If you look up the word “pathos” in the dictionary, you’ll find The Gift of the Magi by O. Henry.
Not really. But we consider that an oversight to be corrected.
Some people consider the story comic, what with the twist and all: the married couple each giving up something cherished in an attempt to give one another a significant and meaningful gift — only to wind up weirdly missing the mark.
How is that funny? It’s not. It makes you cry. They’re poor as church mice and at the end of it all, what do they have to show one another? Bupkis. Except for the love between them, of course.
One of Columbus’ most famous temporary residents was the author of that story. O. Henry, the best-known pen-name of short story William Sydney Porter, spent three years in the Ohio Penitentiary on a charge of embezzlement. He’d been on the run and hiding in Honduras, but when he learned his wife was dying of consumption (tuberculosis), he came back to the United States and faced a jury. Some of his stories were even published while he was jailed. The Gift of the Magi wasn’t one of those, but it is unarguable the most famous story written by this popular and prolific writer.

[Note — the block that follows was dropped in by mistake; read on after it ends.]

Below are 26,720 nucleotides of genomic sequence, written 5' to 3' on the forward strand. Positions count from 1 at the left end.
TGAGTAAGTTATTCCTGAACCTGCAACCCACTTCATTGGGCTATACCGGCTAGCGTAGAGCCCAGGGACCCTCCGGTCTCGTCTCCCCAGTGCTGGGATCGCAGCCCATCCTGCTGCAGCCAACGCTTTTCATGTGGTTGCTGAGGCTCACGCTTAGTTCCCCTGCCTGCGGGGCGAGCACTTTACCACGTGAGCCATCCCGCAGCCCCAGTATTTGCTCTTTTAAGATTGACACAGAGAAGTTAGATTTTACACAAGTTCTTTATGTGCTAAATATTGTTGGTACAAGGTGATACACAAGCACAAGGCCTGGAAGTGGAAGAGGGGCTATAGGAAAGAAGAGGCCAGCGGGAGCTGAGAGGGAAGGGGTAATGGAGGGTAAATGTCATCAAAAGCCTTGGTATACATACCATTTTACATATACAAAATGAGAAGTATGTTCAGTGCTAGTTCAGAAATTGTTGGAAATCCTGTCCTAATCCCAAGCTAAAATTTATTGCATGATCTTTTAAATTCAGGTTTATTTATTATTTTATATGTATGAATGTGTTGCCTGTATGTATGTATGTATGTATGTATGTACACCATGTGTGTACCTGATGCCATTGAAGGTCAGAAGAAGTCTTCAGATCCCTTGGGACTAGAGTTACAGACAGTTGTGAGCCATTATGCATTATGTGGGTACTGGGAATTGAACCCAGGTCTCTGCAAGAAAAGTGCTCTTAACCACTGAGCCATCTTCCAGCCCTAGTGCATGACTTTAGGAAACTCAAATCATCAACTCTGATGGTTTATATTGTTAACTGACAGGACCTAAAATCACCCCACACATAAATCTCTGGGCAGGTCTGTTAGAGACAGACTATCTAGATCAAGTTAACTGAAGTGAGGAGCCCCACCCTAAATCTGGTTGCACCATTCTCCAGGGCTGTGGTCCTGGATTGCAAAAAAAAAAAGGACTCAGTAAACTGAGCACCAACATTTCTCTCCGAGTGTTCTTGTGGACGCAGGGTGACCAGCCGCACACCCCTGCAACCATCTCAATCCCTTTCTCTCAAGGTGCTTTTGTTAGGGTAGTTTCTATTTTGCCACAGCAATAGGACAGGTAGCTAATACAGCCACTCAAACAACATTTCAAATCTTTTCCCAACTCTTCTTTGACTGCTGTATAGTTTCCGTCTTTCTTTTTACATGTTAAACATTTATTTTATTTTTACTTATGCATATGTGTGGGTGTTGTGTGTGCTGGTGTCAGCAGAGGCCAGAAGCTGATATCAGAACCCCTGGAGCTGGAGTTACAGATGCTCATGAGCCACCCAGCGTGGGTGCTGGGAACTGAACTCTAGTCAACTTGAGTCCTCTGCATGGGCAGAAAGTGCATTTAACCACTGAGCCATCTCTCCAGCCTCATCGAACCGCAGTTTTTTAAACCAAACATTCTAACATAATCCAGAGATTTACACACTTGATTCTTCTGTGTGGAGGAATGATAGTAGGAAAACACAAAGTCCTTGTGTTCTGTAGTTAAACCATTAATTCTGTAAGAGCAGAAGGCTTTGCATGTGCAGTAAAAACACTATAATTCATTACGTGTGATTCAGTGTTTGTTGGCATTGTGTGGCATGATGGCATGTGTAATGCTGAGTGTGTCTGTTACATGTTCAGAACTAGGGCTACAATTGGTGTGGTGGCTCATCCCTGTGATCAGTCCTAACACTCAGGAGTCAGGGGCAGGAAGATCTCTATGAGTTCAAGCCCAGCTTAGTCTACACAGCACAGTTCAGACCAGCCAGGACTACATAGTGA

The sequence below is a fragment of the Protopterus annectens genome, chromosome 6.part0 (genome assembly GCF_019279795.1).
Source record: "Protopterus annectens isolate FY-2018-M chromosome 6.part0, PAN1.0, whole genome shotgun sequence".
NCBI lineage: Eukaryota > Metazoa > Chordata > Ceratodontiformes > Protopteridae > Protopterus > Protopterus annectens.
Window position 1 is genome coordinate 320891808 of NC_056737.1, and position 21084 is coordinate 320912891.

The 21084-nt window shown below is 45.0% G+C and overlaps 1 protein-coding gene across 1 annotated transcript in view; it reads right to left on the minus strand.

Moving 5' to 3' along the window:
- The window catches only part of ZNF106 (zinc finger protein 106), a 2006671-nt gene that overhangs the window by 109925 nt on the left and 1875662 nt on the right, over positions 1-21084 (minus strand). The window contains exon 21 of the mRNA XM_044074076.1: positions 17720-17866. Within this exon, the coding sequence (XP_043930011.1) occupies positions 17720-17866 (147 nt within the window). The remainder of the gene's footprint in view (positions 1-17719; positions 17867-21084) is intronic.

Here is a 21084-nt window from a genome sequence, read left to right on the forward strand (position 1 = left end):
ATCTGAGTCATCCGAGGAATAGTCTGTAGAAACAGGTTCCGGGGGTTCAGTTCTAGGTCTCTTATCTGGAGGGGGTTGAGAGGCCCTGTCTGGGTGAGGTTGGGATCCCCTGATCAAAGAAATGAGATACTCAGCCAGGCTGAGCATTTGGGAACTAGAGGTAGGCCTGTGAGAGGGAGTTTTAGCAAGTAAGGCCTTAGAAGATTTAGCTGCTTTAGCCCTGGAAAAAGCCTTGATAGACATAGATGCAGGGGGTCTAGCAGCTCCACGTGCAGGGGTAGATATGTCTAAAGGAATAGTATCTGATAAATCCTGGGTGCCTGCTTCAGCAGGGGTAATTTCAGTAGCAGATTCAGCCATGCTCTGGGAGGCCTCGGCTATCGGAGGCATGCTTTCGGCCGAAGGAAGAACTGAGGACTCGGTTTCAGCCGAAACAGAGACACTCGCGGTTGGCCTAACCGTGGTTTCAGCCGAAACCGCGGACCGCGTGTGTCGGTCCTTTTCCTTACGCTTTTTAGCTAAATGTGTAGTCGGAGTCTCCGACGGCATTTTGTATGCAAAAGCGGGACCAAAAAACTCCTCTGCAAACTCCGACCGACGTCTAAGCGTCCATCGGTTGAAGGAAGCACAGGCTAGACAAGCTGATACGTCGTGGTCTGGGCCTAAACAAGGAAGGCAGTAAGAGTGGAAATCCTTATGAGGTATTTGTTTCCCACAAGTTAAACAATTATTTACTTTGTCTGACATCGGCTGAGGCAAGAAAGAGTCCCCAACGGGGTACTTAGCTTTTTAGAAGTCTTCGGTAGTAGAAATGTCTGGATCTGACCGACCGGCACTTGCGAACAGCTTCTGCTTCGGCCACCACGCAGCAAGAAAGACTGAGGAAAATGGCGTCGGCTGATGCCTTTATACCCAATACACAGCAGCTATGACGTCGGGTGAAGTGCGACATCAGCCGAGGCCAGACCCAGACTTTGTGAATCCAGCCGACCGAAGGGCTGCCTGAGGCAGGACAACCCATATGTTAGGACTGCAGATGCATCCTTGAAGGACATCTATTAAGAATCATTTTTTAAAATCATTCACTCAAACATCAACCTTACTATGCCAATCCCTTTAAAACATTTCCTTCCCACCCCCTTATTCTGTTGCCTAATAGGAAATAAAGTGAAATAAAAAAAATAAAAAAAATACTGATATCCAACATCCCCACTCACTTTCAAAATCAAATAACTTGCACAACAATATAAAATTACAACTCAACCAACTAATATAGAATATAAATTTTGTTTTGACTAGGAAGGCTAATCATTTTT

Porter died young, and we’re not sure if ever came back to Ohio after leaving the penitentiary in Columbus. Some folks say that his pen name came from his time behind those walls: “O. H.” from Ohio, and then “enry” from “penitentiary.” We think that’s a bit of s stretch but we’ll also take it.
If the story makes you cry or makes you smile, it is truly about the spirit of giving and really giving until it hurts. May the spirit of the season grow large and bright within you.